Until this point, I wasn't seeing anyone for my thyroid because it was usually fruitless.  All my life, the hormone tests would come back normal baffling doctors because my thyroid was obviously large.  Most didn't want to do anything because they were afraid that the hormone levels would get messed up.  At the time that it was discovered that I had Pendred's Syndrome, the ENT Specialist suggested that I go to see someone for my thyroid and to find somebody who was familiar with it.  I had checked around and set an appointment with whom I thought was one of the best in my area and I had to wait months to get in.  I thought that the best should surely know what Pendred's Syndrome is and know what to do.  She couldn't help me, she didn't even know what Pendred's Syndrome was and was baffled why the hormone levels were normal even though my thyroid was quite large.  She suggested surgical removal if it caused me any problems with breathing or swallowing but otherwise did nothing.  I had done a lot of research on Pendred's Syndrome at that time and I mentioned it to her, she wanted me to share MY research findings with her.  I never went back, I didn't think there was any point.  

That Friday would prove to be an enlightening and fun day for me.  We were taken in by an intake specialist who looked at my thyroid and blood tests results.  She asked me several questions and asked if I was experiencing certain symptoms.  I did tell her that I was exhausted but felt that it had more to do with my hearing problems than it had to do with my thyroid.  I also made it a point to tell her that I had Pendred's Syndrome.  After the interview, she mentioned that she wanted to have another doctor take a look at me because she was not familiar with Pendred's Syndrome.  She warned me that it might take awhile because she is going to try and catch him between patients.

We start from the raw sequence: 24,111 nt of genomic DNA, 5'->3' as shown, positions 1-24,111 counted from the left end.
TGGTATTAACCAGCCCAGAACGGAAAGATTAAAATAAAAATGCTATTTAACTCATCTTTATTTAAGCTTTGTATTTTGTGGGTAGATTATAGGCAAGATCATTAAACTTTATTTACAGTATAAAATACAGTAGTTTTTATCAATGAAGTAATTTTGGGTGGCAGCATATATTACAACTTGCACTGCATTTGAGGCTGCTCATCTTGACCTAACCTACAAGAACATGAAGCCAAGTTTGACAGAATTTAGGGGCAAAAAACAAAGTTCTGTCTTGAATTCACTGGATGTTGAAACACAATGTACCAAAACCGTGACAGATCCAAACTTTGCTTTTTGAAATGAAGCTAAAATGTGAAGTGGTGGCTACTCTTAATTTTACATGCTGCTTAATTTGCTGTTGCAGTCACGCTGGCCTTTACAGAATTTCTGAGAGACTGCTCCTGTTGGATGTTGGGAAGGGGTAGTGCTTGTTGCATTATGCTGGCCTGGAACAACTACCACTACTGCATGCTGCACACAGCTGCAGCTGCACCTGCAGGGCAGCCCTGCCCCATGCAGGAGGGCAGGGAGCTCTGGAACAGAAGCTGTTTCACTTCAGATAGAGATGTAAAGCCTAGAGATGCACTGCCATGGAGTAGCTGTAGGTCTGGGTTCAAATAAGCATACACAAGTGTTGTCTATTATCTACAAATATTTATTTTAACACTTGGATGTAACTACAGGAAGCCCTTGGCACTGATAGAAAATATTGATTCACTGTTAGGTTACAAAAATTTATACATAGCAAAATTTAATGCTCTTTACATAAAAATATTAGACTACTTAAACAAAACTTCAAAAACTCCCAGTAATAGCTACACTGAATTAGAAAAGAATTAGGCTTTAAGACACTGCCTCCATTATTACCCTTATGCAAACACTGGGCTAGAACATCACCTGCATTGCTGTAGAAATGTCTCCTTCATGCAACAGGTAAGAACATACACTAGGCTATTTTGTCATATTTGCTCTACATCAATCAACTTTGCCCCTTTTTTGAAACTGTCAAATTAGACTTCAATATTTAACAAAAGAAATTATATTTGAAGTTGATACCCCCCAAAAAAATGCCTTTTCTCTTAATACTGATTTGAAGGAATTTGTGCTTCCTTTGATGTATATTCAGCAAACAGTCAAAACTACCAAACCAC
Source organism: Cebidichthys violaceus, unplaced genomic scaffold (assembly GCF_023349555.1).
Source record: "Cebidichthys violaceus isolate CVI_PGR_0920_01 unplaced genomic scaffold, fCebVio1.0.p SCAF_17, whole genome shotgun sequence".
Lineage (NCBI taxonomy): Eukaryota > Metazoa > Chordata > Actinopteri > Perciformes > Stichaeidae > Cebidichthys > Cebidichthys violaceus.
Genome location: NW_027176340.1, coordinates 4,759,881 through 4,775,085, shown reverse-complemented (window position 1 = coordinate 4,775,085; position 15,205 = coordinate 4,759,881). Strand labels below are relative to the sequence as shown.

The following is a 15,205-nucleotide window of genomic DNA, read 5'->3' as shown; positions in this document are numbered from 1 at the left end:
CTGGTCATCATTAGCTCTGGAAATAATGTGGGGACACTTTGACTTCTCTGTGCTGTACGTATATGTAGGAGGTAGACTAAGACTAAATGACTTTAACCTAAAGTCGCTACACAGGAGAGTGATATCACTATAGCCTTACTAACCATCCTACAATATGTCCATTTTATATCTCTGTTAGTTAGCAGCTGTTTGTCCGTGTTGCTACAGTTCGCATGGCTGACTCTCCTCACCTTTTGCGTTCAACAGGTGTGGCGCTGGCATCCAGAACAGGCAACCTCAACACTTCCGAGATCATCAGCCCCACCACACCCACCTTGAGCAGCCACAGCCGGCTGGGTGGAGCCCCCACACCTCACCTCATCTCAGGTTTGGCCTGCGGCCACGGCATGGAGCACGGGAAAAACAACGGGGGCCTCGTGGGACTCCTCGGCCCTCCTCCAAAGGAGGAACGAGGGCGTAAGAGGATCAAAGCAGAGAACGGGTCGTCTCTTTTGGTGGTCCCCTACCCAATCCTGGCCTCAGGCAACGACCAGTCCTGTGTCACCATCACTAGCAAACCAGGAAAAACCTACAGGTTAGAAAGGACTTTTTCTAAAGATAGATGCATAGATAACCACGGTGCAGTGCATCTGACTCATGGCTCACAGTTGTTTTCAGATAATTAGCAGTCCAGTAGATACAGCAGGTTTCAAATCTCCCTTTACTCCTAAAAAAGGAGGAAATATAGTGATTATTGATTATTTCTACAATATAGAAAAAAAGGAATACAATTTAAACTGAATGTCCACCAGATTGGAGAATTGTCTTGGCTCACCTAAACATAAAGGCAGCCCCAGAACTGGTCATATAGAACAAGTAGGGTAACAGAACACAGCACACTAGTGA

She came back about a half hour later and told me that he was on his way and said "I have to tell you, when I mentioned to him that you had Pendred's Syndrome, his eyes lit up and he smiled."  She said she could tell that he was very excited.  He grabbed a couple of fellowship doctors and brought them in.  He asked for my permission for them to observe, which I gave.  He felt my thyroid and the others felt it too.  He explained that I had an iodine deficient thyroid, it actually works beautifully as far as the hormones were concerned but my body lacks the ability to make a certain organic compound that attaches itself to iodine in order for it to metabolize correctly in the body, so the thyroid is working overtime to try and make this compound.  He prescribed a full doze of a synthetic hormone.  The point of this is to do the work in place of the thyroid, thereby shutting it down causing the thyroid to shrink.